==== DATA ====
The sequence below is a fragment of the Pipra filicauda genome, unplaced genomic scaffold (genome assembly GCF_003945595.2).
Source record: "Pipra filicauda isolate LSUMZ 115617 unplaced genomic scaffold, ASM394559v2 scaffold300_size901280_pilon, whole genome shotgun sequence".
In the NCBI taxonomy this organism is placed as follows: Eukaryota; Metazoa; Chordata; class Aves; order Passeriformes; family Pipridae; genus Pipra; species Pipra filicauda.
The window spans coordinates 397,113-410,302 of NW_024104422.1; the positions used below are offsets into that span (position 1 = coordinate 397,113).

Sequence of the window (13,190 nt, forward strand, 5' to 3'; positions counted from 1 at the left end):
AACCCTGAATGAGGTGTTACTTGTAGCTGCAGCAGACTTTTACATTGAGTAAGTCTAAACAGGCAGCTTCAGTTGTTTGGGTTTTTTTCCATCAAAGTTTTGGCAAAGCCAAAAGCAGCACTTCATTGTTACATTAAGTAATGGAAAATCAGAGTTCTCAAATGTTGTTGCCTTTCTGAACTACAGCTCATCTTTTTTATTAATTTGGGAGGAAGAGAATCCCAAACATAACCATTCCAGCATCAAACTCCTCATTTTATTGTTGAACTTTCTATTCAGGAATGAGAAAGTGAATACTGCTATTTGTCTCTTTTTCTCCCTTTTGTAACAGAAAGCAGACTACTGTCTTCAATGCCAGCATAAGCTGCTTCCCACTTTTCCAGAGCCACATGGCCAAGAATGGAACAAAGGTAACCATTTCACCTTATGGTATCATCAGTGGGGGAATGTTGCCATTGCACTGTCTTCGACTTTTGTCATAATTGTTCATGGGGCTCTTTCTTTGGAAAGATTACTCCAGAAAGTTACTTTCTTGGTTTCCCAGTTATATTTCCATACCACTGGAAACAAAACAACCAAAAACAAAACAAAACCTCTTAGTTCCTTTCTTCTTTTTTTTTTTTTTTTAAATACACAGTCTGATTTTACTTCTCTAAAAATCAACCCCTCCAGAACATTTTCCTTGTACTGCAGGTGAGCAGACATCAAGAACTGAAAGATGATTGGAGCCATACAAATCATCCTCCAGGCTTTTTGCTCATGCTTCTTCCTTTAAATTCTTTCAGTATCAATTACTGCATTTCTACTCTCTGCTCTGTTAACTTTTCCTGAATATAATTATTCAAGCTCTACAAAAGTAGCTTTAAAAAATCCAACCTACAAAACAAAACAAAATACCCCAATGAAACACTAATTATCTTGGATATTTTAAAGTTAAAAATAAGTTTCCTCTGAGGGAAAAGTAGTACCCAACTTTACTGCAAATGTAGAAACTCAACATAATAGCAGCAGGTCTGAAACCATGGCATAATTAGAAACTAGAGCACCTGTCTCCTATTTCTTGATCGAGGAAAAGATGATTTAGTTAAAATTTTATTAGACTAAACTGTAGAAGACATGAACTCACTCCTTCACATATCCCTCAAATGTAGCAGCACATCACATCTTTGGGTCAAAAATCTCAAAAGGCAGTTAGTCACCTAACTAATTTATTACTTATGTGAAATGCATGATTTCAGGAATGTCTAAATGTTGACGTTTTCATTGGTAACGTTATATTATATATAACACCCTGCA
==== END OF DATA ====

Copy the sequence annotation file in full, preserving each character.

The sequence below is a fragment of the Pipra filicauda genome, unplaced genomic scaffold (genome assembly GCF_003945595.2).
Source record: "Pipra filicauda isolate LSUMZ 115617 unplaced genomic scaffold, ASM394559v2 scaffold300_size901280_pilon, whole genome shotgun sequence".
In the NCBI taxonomy this organism is placed as follows: Eukaryota; Metazoa; Chordata; class Aves; order Passeriformes; family Pipridae; genus Pipra; species Pipra filicauda.
The window spans coordinates 397,113-410,302 of NW_024104422.1; the positions used below are offsets into that span (position 1 = coordinate 397,113).

Sequence of the window (13,190 nt, forward strand, 5' to 3'; positions counted from 1 at the left end):
AACCCTGAATGAGGTGTTACTTGTAGCTGCAGCAGACTTTTACATTGAGTAAGTCTAAACAGGCAGCTTCAGTTGTTTGGGTTTTTTTCCATCAAAGTTTTGGCAAAGCCAAAAGCAGCACTTCATTGTTACATTAAGTAATGGAAAATCAGAGTTCTCAAATGTTGTTGCCTTTCTGAACTACAGCTCATCTTTTTTATTAATTTGGGAGGAAGAGAATCCCAAACATAACCATTCCAGCATCAAACTCCTCATTTTATTGTTGAACTTTCTATTCAGGAATGAGAAAGTGAATACTGCTATTTGTCTCTTTTTCTCCCTTTTGTAACAGAAAGCAGACTACTGTCTTCAATGCCAGCATAAGCTGCTTCCCACTTTTCCAGAGCCACATGGCCAAGAATGGAACAAAGGTAACCATTTCACCTTATGGTATCATCAGTGGGGGAATGTTGCCATTGCACTGTCTTCGACTTTTGTCATAATTGTTCATGGGGCTCTTTCTTTGGAAAGATTACTCCAGAAAGTTACTTTCTTGGTTTCCCAGTTATATTTCCATACCACTGGAAACAAAACAACCAAAAACAAAACAAAACCTCTTAGTTCCTTTCTTCTTTTTTTTTTTTTTTTAAATACACAGTCTGATTTTACTTCTCTAAAAATCAACCCCTCCAGAACATTTTCCTTGTACTGCAGGTGAGCAGACATCAAGAACTGAAAGATGATTGGAGCCATACAAATCATCCTCCAGGCTTTTTGCTCATGCTTCTTCCTTTAAATTCTTTCAGTATCAATTACTGCATTTCTACTCTCTGCTCTGTTAACTTTTCCTGAATATAATTATTCAAGCTCTACAAAAGTAGCTTTAAAAAATCCAACCTACAAAACAAAACAAAATACCCCAATGAAACACTAATTATCTTGGATATTTTAAAGTTAAAAATAAGTTTCCTCTGAGGGAAAAGTAGTACCCAACTTTACTGCAAATGTAGAAACTCAACATAATAGCAGCAGGTCTGAAACCATGGCATAATTAGAAACTAGAGCACCTGTCTCCTATTTCTTGATCGAGGAAAAGATGATTTAGTTAAAATTTTATTAGACTAAACTGTAGAAGACATGAACTCACTCCTTCACATATCCCTCAAATGTAGCAGCACATCACATCTTTGGGTCAAAAATCTCAAAAGGCAGTTAGTCACCTAACTAATTTATTACTTATGTGAAATGCATGATTTCAGGAATGTCTAAATGTTGACGTTTTCATTGGTAACGTTATATTATATATAACACCCTGCA